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This past weekend I was on Ocracoke Island, NC for a photography workshop.  The weather was the best we had had for several weeks.  Sunny, warm and with moderate breezes.  I really hated missing the community kite fly.  I also hated the thought of not doing any kite flying at all.

Not really knowing what the schedule was going to be for the weekend, I still threw some kites in the back of the truck.  Who knows, there might be some free time during the weekend.  And, heaven forbid, I not go to the beach at some point.  So it was that on Saturday I skipped lunch with the workshop participants and took myself to the beach for a “kite fix”.  Since I wasn’t going to have a lot of time, I left the stunt kites behind and only took a couple of the smaller single-line kites.

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The wind was coming from the east which meant it would be rather turbulent coming off the dunes and going to the ocean.  The first kites up were a train of tropical bird kites by Into The Wind Kites.  There should have been three but one needed some repair so only two made it into the sky.  The only other kite to fly was my Drumbox kite.  All the kites would go up for a while and then settle to the sand.  But I made the best of it.

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While I was loading everything back into the truck and preparing to rejoin the photography group, a gentleman walked up to me in the parking lot.  He told me he and his wife enjoyed watching the kites and appreciated my efforts.  This made me feel so good.  And just re-affirmed that a short kite fly is better than no fly at all.

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Fair Winds All

Fort Macon State Park is open.  Although the fort itself is closed because of damage from Hurricane Florence.  The early report concerning the weekly community kite fly was encouraging but we couldn’t verify the information because we weren’t there.  Whereas kites are important, grandchildren are more important.  And our youngest granddaughter turned three.  There was no way we were going to miss the party.  As seems to be the rule, the day was perfect for kites and we were absent.  No doubt we will hear about it when we stop at the kite shop.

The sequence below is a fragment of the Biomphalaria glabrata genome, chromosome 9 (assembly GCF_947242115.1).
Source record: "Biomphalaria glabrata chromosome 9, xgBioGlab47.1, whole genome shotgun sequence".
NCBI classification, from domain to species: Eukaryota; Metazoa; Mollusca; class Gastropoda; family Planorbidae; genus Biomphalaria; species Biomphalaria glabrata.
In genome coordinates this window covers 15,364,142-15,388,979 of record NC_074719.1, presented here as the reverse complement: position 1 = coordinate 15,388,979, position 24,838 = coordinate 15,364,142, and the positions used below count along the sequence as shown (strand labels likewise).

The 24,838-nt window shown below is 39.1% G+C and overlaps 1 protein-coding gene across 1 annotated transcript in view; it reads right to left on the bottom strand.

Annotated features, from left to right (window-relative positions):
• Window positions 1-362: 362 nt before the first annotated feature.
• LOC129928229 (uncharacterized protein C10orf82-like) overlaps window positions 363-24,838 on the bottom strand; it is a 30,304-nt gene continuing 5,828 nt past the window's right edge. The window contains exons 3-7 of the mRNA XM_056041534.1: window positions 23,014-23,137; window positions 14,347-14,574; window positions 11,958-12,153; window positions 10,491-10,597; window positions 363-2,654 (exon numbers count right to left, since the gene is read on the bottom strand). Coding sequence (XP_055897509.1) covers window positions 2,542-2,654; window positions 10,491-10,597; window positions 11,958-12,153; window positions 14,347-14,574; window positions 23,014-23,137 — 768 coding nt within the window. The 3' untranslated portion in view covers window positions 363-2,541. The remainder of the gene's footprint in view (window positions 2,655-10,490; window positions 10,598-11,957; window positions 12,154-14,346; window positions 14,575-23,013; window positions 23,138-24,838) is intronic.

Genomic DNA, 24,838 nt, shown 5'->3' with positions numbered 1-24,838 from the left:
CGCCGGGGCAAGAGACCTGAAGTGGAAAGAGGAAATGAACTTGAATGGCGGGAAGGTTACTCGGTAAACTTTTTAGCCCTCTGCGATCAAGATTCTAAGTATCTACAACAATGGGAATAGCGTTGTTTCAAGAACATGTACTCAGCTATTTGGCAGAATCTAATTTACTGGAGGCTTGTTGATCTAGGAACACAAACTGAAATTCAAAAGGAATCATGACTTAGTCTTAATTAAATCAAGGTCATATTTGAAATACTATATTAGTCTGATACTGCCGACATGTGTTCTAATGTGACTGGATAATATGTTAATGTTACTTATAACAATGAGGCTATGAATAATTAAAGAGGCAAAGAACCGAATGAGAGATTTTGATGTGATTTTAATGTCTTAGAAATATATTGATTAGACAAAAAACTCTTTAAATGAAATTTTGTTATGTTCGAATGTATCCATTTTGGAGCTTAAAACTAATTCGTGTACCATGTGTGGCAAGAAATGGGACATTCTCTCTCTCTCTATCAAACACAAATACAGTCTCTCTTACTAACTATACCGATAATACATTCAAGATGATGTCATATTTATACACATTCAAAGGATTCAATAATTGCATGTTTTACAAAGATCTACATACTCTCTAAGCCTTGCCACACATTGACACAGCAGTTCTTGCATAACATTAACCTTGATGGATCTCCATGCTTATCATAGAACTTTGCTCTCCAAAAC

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The good news is the Carolina Kite Festival will go on as planned.  It will probably have a different “feel” than other years because of the hurricane recovery.  We have no idea how many participants can or will come nor what kind of accommodations will be available.  But there will be color in the sky and camaraderie on the sand.  Of that we can be sure.

Fair Winds All

 

It’s been a week since hurricane Florence blew through our area.  The devastation is horrible.  So many people have lost everything they own.  So many people have no home to come back to after evacuating.  We stayed through it all and are very glad we did.  It minimized our damage to just a couple of ceilings and shingles lost.  After spending the week cleaning and removing debris, I was looking forward to a community kite fly as a means to get away from it all.  Unfortunately, Fort Macon State Park is closed.  For how long, we have no idea.  They are doing damage assessment and repair and have to see how much beach remains after the storm.

Being on the “right” side of the a very slow-moving storm results in a lot of beach erosion.  Some areas now have a four-foot drop to get to the beach.  Some have lost the beach and the first row of dunes.  And, oddly enough, some areas show no erosion at all.  The quirks of a hurricane.  So it may be a while until there will be another community kite fly.  We hope not.